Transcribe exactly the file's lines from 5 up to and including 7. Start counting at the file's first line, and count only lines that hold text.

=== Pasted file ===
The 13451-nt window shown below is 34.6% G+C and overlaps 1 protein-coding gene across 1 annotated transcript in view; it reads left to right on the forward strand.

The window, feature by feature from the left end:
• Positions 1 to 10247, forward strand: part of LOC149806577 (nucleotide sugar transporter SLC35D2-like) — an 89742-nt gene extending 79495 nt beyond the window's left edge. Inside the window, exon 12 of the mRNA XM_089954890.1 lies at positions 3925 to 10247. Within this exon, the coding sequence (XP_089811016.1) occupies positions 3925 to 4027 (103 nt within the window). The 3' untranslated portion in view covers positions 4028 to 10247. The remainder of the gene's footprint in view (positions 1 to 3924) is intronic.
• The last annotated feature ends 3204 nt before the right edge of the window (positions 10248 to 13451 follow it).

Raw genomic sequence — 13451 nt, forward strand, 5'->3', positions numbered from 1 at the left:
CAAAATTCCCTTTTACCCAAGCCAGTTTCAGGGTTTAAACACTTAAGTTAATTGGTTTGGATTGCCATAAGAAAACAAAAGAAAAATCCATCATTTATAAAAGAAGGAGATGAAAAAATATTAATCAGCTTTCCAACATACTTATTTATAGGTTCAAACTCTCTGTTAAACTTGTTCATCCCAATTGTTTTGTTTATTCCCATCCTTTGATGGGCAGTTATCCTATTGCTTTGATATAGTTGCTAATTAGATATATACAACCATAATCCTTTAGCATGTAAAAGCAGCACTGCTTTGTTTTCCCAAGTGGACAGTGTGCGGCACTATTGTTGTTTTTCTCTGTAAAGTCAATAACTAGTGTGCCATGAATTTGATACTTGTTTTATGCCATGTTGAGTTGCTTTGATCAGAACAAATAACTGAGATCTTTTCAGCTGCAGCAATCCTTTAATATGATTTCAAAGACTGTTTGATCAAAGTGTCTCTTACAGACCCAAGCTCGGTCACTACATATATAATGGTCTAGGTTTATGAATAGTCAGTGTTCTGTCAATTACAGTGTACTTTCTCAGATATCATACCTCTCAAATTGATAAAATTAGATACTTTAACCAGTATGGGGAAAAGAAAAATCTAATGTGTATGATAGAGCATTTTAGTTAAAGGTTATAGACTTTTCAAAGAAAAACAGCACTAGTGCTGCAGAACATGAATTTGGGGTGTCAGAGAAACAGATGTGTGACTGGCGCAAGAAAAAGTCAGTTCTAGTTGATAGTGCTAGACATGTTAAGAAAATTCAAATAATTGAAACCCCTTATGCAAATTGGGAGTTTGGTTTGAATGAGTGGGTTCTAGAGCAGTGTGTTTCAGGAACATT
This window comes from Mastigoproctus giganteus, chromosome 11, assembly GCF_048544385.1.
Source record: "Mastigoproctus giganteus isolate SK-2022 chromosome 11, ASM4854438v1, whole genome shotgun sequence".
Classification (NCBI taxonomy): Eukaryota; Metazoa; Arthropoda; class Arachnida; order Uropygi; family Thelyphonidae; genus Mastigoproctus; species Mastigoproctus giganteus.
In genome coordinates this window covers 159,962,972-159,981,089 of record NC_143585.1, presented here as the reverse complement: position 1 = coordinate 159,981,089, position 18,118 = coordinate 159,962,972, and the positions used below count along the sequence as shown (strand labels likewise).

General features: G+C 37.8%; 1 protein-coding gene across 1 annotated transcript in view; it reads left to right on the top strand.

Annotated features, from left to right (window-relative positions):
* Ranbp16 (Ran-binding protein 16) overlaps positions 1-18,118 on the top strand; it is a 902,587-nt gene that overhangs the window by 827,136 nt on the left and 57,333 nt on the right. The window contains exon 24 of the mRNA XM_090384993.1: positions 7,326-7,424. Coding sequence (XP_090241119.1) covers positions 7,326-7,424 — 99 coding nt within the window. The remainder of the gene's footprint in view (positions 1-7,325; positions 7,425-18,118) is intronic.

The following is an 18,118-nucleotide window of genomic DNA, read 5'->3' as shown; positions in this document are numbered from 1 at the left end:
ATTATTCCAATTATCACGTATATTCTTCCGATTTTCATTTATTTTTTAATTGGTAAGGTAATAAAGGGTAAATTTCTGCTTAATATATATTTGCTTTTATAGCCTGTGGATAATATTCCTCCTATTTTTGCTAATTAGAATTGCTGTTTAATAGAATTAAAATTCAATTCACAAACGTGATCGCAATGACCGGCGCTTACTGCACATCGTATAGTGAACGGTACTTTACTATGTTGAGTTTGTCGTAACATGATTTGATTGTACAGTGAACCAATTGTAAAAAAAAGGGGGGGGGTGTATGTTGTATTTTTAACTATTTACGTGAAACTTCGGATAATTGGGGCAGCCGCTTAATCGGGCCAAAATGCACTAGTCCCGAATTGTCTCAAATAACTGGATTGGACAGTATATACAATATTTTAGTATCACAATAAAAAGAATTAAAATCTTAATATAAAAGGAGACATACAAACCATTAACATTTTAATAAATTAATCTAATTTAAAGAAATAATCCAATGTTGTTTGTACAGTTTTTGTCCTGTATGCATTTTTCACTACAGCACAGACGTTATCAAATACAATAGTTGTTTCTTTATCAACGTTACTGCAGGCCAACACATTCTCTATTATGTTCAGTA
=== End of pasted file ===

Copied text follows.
Raw genomic sequence — 13451 nt, forward strand, 5'->3', positions numbered from 1 at the left:
CAAAATTCCCTTTTACCCAAGCCAGTTTCAGGGTTTAAACACTTAAGTTAATTGGTTTGGATTGCCATAAGAAAACAAAAGAAAAATCCATCATTTATAAAAGAAGGAGATGAAAAAATATTAATCAGCTTTCCAACATACTTATTTATAGGTTCAAACTCTCTGTTAAACTTGTTCATCCCAATTGTTTTGTTTATTCCCATCCTTTGATGGGCAGTTATCCTATTGCTTTGATATAGTTGCTAATTAGATATATACAACCATAATCCTTTAGCATGTAAAAGCAGCACTGCTTTGTTTTCCCAAGTGGACAGTGTGCGGCACTATTGTTGTTTTTCTCTGTAAAGTCAATAACTAGTGTGCCATGAATTTGATACTTGTTTTATGCCATGTTGAGTTGCTTTGATCAGAACAAATAACTGAGATCTTTTCAGCTGCAGCAATCCTTTAATATGATTTCAAAGACTGTTTGATCAAAGTGTCTCTTACAGACCCAAGCTCGGTCACTACATATATAATGGTCTAGGTTTATGAATAGTCAGTGTTCTGTCAATTACAGTGTACTTTCTCAGATATCATACCTCTCAAATTGATAAAATTAGATACTTTAACCAGTATGGGGAAAAGAAAAATCTAATGTGTATGATAGAGCATTTTAGTTAAAGGTTATAGACTTTTCAAAGAAAAACAGCACTAGTGCTGCAGAACATGAATTTGGGGTGTCAGAGAAACAGATGTGTGACTGGCGCAAGAAAAAGTCAGTTCTAGTTGATAGTGCTAGACATGTTAAGAAAATTCAAATAATTGAAACCCCTTATGCAAATTGGGAGTTTGGTTTGAATGAGTGGGTTCTAGAGCAGTGTGTTTCAGGAACATT
This window comes from Mastigoproctus giganteus, chromosome 11, assembly GCF_048544385.1.